Where do you find inspiration?
I find inspiration in text and narrative. I often conceptualize my weavings as translations of text – themes of land, personal value, the grid, body & breath (rhythm), tactile blueprint, sacred space, memory and stillness.

I also tend to look at contemporary painting and sculpture – Agnes Martin, Ellsworth Kelly, Joseph Albers, Sol LeWitt, Joseph Beuys, Carl Andre, Mark Rothko etc.

What does “being creative” or “creativity” mean to you?
Making has always been an outlet for me, and I’ve been creative since I can remember. I find it hard to grow as an individual if I am not practicing creativity – whether that is with my hands, through my thinking, or as an approach to a new project or collaboration.

Are there any artistic or life philosophies you abide by?
I love the saying ‘when given the choice between being right or being kind, choose kind’. It’s easy to forget to think outside yourself, and especially now with everything that is happening politically – we, as the collective, need to fight (and damn hard) but we also need to remember to be kind to one another.

What do you love most about your job?
I love the relationships and collaborations I’ve been able to forge with like-minded artists and makers. The weaving community is one of the most giving groups of people, and I am so proud to be part of it. I also love that I can weave in my pajamas while blasting Ciara whenever I feel like it.


What was the process in writing your book, Place, and what inspired you to do so?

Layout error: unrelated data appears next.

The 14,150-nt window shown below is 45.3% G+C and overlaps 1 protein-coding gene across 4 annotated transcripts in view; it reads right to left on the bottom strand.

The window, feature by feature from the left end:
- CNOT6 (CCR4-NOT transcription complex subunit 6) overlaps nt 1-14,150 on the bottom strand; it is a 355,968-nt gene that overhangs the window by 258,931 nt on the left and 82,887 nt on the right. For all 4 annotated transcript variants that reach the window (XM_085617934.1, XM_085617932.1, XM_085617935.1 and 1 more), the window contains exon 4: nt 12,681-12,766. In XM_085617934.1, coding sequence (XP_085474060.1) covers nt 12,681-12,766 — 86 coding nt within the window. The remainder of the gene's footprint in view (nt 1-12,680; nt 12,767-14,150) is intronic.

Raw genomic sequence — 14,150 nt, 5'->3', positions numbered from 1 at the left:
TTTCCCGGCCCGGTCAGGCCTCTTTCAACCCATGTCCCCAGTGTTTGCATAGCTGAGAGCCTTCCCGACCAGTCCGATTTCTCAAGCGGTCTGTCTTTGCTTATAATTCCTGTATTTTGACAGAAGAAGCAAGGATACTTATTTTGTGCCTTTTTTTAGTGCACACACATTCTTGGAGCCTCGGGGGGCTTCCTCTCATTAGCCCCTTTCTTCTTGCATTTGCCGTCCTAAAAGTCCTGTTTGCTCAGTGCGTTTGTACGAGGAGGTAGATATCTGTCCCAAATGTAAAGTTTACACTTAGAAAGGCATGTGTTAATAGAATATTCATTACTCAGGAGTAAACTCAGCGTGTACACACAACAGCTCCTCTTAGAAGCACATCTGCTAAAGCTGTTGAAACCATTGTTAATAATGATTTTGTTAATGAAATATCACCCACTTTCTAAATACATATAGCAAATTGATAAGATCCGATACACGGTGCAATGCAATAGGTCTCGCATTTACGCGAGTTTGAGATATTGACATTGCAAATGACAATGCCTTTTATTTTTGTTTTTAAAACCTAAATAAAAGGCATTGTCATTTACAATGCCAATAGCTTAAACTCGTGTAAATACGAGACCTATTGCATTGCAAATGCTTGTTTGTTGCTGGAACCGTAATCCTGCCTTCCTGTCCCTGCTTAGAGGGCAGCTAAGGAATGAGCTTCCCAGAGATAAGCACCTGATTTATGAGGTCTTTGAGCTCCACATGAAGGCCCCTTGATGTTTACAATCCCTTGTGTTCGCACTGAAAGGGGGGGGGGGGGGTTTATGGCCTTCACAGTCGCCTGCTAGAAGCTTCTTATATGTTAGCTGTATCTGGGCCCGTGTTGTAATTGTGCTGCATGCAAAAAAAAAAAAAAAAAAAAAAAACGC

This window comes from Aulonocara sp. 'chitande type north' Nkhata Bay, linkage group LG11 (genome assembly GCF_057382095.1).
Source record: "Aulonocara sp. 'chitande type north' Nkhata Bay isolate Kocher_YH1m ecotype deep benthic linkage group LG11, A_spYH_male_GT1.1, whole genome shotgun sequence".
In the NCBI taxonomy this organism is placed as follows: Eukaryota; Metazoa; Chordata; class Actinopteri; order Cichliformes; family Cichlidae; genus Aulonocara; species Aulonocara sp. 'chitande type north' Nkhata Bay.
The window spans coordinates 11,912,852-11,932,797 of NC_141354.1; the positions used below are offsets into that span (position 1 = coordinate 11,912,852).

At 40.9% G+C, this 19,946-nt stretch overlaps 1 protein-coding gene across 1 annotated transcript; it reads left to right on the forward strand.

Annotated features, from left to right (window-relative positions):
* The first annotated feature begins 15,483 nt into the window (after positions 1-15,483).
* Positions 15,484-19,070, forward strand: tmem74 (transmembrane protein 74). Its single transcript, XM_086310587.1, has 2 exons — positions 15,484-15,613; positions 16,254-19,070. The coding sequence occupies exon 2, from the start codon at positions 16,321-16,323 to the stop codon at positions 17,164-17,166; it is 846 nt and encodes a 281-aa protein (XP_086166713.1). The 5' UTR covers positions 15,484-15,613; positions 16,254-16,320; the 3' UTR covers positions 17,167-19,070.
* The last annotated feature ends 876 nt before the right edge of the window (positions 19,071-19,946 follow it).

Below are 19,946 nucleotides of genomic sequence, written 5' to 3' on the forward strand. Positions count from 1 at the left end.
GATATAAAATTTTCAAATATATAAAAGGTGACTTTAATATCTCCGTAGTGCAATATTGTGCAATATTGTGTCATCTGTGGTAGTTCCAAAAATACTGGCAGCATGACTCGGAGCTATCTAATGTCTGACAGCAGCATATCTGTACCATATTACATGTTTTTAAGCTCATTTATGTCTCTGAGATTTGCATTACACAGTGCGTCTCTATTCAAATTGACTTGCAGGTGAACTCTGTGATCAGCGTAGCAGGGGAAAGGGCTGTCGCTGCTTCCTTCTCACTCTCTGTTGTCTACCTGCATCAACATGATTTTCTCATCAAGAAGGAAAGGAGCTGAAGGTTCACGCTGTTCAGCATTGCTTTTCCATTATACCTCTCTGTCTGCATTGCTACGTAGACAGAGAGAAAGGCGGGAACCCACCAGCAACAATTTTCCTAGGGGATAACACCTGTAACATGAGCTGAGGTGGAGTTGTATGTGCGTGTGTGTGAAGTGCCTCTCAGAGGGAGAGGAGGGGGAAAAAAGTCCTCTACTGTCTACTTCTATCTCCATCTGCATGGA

Place (Sacred Space): Without Beginning or End was originally created as a take-away for my thesis exhibition, Textile Language. In May, I graduated from Philadelphia University with a Master of Science in Textile Design. My thesis concluded with academic writing, a published book (the aforementioned), and an exhibition of my woven work.

I opened a call for submission to writers and weavers, asking them to contribute words and poetry on the topics I was addressing in my written thesis. Sixteen artists were selected, and their writing was published alongside images of my weavings. I decided to list the book for sale online after I received requests from my collaborators and peers, and was honestly taken aback by the popularity it received. It’s a tiny thing, but I’ve come to understand the appreciation for a collection of writing that is so thoughtful and inspiring – I really owe it to everyone who took the courage to submit personal and honest pieces.


How have you created a space in your design studio that is conducive to your creative workflow?
I have a hard time creating in a space that lacks positive energy and/or supports my aesthetics. I appreciate an ‘organized mess’, something that is structured but cozy. The apartment I most recently moved into in New Hampshire is my favorite home studio space yet – hardwood floors, white walls and lots of natural light.


What makes you feel at home?
People and community. Feeling grounded. The Jersey Shore (the actual beach, not the TV show).

Who are your favorite artists/creators that you admire and why?
I admire anyone who creates art with originality and honesty. Art is about emotion – and for me, beauty – so I admire anyone who can make something beautiful, that is also conceptually driven and emotionally stimulating.


Connect with Rachel: Website // Instagram
Watch a Rachel in action: Vimeo Link